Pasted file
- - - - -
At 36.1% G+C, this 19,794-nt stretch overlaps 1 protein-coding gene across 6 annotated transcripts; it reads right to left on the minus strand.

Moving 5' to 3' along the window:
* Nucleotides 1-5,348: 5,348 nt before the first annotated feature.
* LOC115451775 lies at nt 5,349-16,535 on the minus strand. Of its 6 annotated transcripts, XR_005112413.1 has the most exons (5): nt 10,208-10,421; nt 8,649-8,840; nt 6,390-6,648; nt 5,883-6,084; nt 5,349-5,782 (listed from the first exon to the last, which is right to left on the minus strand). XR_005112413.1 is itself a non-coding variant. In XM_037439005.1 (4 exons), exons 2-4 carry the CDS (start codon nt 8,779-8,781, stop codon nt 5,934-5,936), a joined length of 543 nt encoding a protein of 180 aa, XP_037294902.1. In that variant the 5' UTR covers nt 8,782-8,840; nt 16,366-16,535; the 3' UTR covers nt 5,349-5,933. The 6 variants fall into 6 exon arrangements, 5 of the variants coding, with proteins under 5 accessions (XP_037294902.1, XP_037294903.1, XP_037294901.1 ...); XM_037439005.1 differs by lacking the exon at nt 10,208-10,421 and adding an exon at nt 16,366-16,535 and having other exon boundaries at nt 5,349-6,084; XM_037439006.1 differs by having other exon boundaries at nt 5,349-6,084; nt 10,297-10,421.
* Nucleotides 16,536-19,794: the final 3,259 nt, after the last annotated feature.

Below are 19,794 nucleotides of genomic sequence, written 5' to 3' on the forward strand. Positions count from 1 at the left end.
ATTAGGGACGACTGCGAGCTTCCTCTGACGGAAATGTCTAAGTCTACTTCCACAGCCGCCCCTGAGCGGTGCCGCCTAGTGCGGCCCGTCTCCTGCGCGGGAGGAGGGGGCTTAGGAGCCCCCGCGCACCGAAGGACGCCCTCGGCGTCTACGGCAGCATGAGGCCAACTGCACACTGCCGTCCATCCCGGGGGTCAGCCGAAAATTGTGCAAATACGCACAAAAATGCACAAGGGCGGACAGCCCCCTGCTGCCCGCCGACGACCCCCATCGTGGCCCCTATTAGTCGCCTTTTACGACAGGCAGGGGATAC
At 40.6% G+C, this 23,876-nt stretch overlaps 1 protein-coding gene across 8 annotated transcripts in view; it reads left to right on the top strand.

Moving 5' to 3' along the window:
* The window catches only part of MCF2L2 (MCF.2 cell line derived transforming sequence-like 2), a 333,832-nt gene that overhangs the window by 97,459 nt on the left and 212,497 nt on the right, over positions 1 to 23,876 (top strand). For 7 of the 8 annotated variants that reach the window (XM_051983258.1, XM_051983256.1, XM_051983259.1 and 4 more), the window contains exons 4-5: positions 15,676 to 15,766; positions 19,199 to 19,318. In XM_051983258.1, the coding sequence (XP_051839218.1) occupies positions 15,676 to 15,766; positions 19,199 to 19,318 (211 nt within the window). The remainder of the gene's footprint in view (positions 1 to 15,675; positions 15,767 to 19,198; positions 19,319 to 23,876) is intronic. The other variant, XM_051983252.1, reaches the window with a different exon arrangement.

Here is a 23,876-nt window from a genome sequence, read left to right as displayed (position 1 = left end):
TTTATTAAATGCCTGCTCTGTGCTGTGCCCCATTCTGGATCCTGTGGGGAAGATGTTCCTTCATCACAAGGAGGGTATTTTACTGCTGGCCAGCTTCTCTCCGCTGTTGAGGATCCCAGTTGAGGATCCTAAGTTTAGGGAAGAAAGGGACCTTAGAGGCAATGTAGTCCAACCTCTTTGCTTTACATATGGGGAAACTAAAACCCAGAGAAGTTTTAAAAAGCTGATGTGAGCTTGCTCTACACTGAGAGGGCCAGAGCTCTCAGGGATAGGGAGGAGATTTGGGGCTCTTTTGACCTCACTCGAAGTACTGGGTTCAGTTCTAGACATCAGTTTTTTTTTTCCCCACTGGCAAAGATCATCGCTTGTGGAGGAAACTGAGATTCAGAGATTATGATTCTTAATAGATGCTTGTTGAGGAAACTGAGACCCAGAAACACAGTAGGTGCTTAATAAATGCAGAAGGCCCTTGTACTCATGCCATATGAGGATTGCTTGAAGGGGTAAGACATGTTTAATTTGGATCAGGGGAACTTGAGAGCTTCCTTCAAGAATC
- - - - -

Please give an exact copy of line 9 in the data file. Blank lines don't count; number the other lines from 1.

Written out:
Moving 5' to 3' along the window: